APHTHOUS ULCERS (CANKER SORES)
Ulcers in the mouth (called aphthous ulcers or canker sores) are small lesions that develop on the gums, the inside of the lips, and the mucous membranes (oral mucosa). These lesions usually appear as small ovals of red, irritated tissue. The ulcerated area will generally have a moist, whitish or yellowish surface. Tingling or burning sensations in the oral mucosa are a warning sign that an ulcer may be developing. These sores can be quite painful – especially when you eat, brush your teeth, or drink beverages like orange juice that have a high acid content.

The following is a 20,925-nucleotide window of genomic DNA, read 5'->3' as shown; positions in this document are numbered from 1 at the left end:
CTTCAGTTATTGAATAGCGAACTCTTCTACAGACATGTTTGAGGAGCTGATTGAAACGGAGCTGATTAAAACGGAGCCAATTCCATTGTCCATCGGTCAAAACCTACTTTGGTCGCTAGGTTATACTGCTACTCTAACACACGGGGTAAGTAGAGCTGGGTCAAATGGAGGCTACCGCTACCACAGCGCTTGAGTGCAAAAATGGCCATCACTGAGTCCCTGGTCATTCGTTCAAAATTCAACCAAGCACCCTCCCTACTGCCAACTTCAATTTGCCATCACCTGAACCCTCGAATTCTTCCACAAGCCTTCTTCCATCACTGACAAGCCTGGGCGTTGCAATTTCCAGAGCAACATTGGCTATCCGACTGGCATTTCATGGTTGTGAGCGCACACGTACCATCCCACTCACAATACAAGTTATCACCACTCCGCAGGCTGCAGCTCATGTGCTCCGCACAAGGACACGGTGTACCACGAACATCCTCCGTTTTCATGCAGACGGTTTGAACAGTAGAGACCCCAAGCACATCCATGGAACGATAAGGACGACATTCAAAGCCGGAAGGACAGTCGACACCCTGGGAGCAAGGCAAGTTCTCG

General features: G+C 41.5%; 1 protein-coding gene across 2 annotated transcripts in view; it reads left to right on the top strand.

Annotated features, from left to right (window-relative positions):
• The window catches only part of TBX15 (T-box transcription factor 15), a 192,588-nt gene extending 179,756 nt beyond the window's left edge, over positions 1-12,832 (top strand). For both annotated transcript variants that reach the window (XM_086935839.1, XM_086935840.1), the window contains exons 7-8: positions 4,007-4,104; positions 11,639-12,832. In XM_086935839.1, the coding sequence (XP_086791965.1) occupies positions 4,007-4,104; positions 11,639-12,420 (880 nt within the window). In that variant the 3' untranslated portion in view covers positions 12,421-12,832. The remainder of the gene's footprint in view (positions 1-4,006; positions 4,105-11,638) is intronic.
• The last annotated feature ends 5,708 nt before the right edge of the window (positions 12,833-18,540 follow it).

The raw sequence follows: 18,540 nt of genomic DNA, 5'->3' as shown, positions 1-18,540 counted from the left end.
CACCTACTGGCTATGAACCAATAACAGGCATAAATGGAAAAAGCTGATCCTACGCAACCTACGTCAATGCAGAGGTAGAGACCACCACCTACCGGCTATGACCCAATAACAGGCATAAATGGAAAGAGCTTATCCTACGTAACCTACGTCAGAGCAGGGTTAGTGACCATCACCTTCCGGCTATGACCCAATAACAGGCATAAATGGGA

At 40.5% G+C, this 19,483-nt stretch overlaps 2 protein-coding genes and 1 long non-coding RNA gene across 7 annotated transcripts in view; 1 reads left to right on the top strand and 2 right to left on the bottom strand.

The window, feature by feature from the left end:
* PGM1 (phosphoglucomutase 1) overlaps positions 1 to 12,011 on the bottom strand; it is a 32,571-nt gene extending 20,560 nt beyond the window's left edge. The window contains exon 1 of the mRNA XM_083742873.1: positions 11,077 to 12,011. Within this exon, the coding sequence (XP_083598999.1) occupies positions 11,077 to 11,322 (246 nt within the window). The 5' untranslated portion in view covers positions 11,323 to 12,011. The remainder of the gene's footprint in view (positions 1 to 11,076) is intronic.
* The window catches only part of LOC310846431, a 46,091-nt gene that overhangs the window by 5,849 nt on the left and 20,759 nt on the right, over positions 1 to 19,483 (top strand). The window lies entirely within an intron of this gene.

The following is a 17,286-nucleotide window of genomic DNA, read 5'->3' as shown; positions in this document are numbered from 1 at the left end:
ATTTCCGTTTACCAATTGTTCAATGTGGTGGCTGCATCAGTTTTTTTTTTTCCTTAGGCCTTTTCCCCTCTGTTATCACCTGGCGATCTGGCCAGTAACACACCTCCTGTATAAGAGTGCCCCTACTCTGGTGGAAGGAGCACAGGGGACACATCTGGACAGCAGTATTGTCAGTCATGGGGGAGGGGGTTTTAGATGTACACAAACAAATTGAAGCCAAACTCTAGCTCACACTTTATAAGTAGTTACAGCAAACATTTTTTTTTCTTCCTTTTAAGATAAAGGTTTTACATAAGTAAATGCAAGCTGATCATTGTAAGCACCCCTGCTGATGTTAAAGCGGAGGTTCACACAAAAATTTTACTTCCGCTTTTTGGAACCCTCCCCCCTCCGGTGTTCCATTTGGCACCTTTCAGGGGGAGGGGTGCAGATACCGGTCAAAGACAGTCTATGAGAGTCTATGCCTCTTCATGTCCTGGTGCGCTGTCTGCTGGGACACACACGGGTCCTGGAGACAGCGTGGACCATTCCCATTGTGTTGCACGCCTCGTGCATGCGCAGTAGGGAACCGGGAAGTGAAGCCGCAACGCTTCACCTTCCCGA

Ulcers in the mouth can occur at any age and the condition usually doesn’t have an identifiable cause. Some individuals experience flare-ups when they are stressed. Unlike cold sores, aphthous ulcers are not caused by a virus and are not contagious. You may wish to see a dermatologist to identify whether the sores in your mouth are caused by an underlying medical condition (such as lupus).
Canker sores usually heal on their own within a week or two. However, severe ulcers may last for 6 weeks or more and leave a white scar. Your dermatologist may recommend treatment with various topical medications to minimize pain and speed healing. These include:
- Tetracycline wash
- Oral Lidocaine wash or other topical anesthetics
- Topical triamcinolone in Orabase paste
- Topical steroids (or steroids injected into the lesion)
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